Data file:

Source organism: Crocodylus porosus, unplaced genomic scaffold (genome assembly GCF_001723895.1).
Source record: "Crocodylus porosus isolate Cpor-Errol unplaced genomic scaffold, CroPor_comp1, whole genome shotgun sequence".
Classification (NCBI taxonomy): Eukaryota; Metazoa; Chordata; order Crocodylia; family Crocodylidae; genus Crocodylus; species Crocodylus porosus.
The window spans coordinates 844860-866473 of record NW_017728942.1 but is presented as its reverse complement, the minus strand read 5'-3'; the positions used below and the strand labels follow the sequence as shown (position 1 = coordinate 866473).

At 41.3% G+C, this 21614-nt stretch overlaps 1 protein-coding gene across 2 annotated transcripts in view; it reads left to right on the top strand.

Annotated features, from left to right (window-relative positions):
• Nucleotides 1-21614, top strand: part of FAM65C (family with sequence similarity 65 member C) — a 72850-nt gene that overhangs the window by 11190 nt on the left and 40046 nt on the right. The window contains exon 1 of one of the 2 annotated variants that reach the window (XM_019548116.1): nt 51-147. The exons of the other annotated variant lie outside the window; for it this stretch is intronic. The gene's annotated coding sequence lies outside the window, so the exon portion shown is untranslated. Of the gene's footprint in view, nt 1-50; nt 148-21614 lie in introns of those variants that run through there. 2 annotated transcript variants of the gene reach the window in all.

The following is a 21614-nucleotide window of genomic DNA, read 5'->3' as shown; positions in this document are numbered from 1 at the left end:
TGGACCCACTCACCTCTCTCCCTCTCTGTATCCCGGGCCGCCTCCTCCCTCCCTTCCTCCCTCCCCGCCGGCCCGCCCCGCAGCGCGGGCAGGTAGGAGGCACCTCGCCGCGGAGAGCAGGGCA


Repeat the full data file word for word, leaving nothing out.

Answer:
Source organism: Crocodylus porosus, unplaced genomic scaffold (genome assembly GCF_001723895.1).
Source record: "Crocodylus porosus isolate Cpor-Errol unplaced genomic scaffold, CroPor_comp1, whole genome shotgun sequence".
Classification (NCBI taxonomy): Eukaryota; Metazoa; Chordata; order Crocodylia; family Crocodylidae; genus Crocodylus; species Crocodylus porosus.
The window spans coordinates 844860-866473 of record NW_017728942.1 but is presented as its reverse complement, the minus strand read 5'-3'; the positions used below and the strand labels follow the sequence as shown (position 1 = coordinate 866473).

At 41.3% G+C, this 21614-nt stretch overlaps 1 protein-coding gene across 2 annotated transcripts in view; it reads left to right on the top strand.

Annotated features, from left to right (window-relative positions):
• Nucleotides 1-21614, top strand: part of FAM65C (family with sequence similarity 65 member C) — a 72850-nt gene that overhangs the window by 11190 nt on the left and 40046 nt on the right. The window contains exon 1 of one of the 2 annotated variants that reach the window (XM_019548116.1): nt 51-147. The exons of the other annotated variant lie outside the window; for it this stretch is intronic. The gene's annotated coding sequence lies outside the window, so the exon portion shown is untranslated. Of the gene's footprint in view, nt 1-50; nt 148-21614 lie in introns of those variants that run through there. 2 annotated transcript variants of the gene reach the window in all.

The following is a 21614-nucleotide window of genomic DNA, read 5'->3' as shown; positions in this document are numbered from 1 at the left end:
TGGACCCACTCACCTCTCTCCCTCTCTGTATCCCGGGCCGCCTCCTCCCTCCCTTCCTCCCTCCCCGCCGGCCCGCCCCGCAGCGCGGGCAGGTAGGAGGCACCTCGCCGCGGAGAGCAGGGCA